Posted at 6:40 AM on December 6, 2011
by Craig Edwards
Filed under: Winter 2011-12
A persistent veil of clouds hung over southeast Minnesota overnight. Scattered flurries lingered as well. Cloud cover was sufficient to hold surface temperatures in the middle teens.
See the thicker moisture layer (often an indicator of clouds) over southeast Minnesota, as shown on the water vapor satellite image from early this morning.
This map from the Rapid Update Cycle (RUC) depicts the the surface temperatures and wind from 3AM.
Some of the colder temperatures in the state in the overnight hours; 15 below zero at International Falls, Cook, Ely and Hibbing. It tumbled to six degrees below zero at New Ulm.
Check out the current weather obervations by clicking on a location from this website. It may take a few seconds to load.
A bump up in temperature takes place on Wednesday before another shot of colder air arrives on Thursday. Not shown is the moderation on Sunday.
But what I have for you here is the surface map of temperatures and wind from Twister.com from the GFS model for Sunday at noon. Not much in the way of arctic air in the continental USA.
Checking back on the winter of 2010-2011 I counted 18 days of sub zero temperatures reported at the Twin Cities International Airport. The coldest temperature of last winter at the big airport was 16 degrees below zero on January 21st.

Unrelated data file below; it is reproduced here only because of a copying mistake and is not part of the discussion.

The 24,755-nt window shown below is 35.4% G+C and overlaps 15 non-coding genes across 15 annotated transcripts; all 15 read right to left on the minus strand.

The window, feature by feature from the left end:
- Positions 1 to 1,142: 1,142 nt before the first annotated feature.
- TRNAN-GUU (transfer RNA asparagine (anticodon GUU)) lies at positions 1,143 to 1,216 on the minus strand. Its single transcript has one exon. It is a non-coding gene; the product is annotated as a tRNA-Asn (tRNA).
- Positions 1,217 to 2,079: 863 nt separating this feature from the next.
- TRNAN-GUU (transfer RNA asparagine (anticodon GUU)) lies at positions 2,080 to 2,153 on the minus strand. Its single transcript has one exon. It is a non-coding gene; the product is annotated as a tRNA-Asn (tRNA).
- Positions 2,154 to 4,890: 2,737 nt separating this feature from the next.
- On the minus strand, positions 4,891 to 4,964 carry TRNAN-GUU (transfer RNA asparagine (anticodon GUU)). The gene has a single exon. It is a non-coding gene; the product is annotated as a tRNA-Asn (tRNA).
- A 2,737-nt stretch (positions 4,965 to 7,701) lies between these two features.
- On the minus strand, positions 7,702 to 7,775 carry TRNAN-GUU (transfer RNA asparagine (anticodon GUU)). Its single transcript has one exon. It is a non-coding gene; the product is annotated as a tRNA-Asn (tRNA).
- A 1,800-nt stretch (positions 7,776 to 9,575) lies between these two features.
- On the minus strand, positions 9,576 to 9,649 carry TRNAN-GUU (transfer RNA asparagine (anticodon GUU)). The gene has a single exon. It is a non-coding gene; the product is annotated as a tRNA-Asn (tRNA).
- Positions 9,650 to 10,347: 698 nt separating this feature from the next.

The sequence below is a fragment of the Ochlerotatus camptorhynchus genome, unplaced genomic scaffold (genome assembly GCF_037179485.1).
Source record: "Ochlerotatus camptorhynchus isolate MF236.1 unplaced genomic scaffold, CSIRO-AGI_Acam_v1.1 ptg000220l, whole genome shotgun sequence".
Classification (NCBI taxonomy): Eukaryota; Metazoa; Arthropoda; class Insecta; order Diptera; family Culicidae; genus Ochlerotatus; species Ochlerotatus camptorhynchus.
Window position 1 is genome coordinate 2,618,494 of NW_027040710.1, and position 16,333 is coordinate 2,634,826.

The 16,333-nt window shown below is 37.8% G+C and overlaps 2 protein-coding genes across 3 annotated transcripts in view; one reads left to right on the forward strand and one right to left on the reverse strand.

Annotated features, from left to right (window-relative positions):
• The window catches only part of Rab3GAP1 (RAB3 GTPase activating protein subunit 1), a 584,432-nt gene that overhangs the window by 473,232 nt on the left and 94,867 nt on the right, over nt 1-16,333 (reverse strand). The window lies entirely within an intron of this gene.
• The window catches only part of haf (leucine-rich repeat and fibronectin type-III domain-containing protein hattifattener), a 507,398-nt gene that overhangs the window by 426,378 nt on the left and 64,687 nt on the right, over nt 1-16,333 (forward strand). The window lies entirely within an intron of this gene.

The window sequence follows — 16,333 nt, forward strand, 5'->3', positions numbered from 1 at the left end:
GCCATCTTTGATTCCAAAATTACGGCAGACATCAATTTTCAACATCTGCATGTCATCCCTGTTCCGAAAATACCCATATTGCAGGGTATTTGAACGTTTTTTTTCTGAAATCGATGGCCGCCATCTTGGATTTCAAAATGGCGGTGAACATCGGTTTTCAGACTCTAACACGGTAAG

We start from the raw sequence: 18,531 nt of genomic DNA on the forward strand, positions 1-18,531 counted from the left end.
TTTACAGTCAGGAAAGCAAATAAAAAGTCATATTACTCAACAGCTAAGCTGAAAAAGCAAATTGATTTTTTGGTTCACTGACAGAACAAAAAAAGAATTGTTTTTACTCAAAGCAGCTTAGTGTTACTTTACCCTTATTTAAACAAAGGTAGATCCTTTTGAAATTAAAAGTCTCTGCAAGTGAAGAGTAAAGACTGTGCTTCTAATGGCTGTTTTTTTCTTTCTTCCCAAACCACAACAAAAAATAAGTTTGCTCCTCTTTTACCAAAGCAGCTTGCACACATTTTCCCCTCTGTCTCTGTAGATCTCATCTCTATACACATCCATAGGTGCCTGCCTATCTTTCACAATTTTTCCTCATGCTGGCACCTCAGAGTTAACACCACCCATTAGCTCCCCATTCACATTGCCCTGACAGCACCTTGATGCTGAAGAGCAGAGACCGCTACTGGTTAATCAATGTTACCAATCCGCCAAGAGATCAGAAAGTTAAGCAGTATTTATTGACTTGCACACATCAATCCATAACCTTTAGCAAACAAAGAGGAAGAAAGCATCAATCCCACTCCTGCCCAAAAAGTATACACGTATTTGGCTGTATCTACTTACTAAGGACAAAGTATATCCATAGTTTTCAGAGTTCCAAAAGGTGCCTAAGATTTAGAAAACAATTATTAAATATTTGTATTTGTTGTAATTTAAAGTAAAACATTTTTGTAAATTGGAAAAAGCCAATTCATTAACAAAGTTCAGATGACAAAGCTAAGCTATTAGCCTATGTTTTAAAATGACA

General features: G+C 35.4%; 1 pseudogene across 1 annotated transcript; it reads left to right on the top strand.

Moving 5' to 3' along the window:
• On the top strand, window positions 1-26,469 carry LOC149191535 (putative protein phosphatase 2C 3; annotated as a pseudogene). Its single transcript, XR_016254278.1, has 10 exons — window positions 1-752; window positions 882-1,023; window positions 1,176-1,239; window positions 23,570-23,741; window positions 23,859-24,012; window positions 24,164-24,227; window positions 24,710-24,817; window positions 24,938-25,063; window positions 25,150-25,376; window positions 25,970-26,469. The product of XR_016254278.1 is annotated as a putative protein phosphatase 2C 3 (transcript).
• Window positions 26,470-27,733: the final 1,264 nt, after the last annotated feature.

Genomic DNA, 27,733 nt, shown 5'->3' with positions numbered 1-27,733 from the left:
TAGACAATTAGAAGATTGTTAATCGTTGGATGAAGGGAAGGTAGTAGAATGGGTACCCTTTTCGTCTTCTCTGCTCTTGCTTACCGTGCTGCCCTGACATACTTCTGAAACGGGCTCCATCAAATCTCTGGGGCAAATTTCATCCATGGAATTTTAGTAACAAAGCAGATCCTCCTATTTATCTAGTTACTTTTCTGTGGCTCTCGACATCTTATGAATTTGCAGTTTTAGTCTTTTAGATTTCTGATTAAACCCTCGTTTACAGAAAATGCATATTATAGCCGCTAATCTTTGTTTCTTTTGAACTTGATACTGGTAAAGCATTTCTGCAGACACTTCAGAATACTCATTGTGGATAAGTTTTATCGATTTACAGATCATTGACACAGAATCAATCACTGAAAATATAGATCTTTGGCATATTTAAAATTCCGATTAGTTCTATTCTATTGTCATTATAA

By the way, Louisville has a new annual precipitation record. After accumulating a daily record of over two and a quarter inches of rain on Monday, they are now up to 65.70 inches. Compare that to the year to date total of 26.15 inches at Minneapolis International Airport.
Posted at 3:59 PM on December 6, 2011
by Craig Edwards
From this visible satellite image taken around 3PM you can clearly see the band of snow through southeast Minnesota. Clouds obsure the snow in the far southeas corner of the state. High clouds were already advancing quickly across northwest Minnesota.
The Chanhassen NWS Office posted an annotated image on their website.
Another cold front is tracking in our direction. After a little gain on the thermometer on Wednesday, we'll be looking at the good chance for more sub zero readings on Friday morning. This morning it was a nippy 17 degrees below zero at Babbitt and Cook in northern Minnesota. Princeton was down to 1 below zero around daybreak.
Clouds and a few theatrical quality flurries kept temperatures from dipping much below the middle teens from the Twin Cities to Caledonia.
Little if any snow is on tap for the rest of the week. Models have been consistent with a moderation to at or slightly above the thawing point on Sunday. Here's a look at the GFS model surface temperatures and wind for noon on Sunday.
Might as well jump ahead to next week and get an idea for temperatures for the middle part of December. Normal temperatures continue the steady decline as we move towards the heart of winter. Normal highs slip into the 20s with lows dropping close to the single digits.
Dashed lines on the image are for the daily mean temperature.